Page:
The usual method for calibration of these "higher pressure" gages, is to connect them, exactly as you have done, and then bring up the mechanical and then the turbo pump. After the turbo gets to full speed, (and I assume from your description that it did), the presssure in the system will be way below the minimum pressure the Convectron gage can read.

Depending on which gage you have, and the usual calibration and cleanliness factors, a Convectron will read down to about 1 milliTorr more or less ( in other words, 1 micron Hg). Since they have a heated element inside, and operate in the mechanical pump vacuum range, it's not unusual for them to have oil contamination.

I have sucessfully cleaned them with a fill of methanol or acetone, followed by a carefully done dry out. Heavily gunked gages, could need several rinses. A little heat gun on the outside, will speed up the dry out process. But keep the gage in your gloved hand so it doesn't get too warm. It's got a plasticsocket on the end.

As Carl described, you need to find the calibration adjustment on the gage controller/readout... and bring the reading to zero, after the system has pumped with the turbo on, for a while. I'd guess the gage is reading about 8 mTorr high....which isn't bad, anyway.

You won't be able to read high vacuum conditions until you get an ion gage of some sort either the cold cathode, or heated filament type. Then you should see pressures down to 10 -7 Torr, fairly promptly, and probably down into the -8's after a few hours or overnight pumping.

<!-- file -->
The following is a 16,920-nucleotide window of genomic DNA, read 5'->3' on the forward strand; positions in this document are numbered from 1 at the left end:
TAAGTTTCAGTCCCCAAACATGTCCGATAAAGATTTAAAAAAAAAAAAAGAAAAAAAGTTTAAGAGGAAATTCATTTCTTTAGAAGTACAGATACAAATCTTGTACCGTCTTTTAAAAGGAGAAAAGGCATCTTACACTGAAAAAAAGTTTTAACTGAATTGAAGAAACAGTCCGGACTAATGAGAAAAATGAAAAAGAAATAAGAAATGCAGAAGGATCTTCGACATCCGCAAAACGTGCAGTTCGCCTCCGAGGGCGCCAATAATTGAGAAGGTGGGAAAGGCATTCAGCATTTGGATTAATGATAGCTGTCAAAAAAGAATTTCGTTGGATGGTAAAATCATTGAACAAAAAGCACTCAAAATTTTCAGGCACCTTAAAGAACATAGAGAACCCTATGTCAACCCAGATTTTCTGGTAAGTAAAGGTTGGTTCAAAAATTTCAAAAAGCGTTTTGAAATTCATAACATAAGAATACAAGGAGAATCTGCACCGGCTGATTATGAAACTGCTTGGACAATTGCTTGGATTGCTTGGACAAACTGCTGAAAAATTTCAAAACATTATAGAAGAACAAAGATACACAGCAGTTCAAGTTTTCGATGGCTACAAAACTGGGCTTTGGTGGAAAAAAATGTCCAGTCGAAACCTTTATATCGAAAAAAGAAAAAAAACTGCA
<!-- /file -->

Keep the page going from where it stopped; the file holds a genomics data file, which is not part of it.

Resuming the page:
The bake- out Carl mentions is very important.... for all "new" or used gear. You'll save hours of pumpdown time, with some simple cleaning, as he has described.

Dave Cooper

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Rich Feldman
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Re: Progress Update

Post by Rich Feldman » Thu Jan 20, 2011 8:54 pm

Dave Cooper wrote:
>
> I have sucessfully cleaned them with a fill of methanol or acetone, followed by a carefully done dry out. Heavily gunked gages, could need several rinses.
>
> Dave Cooper

The Convectron manual talks about the solvent soak, with a warning.
Do not shake the gauge tube when it's -partly- filled with solvent;
the sloshing can immediately damage the gold-plated tungsten filament.
All models are wrong; some models are useful. -- George Box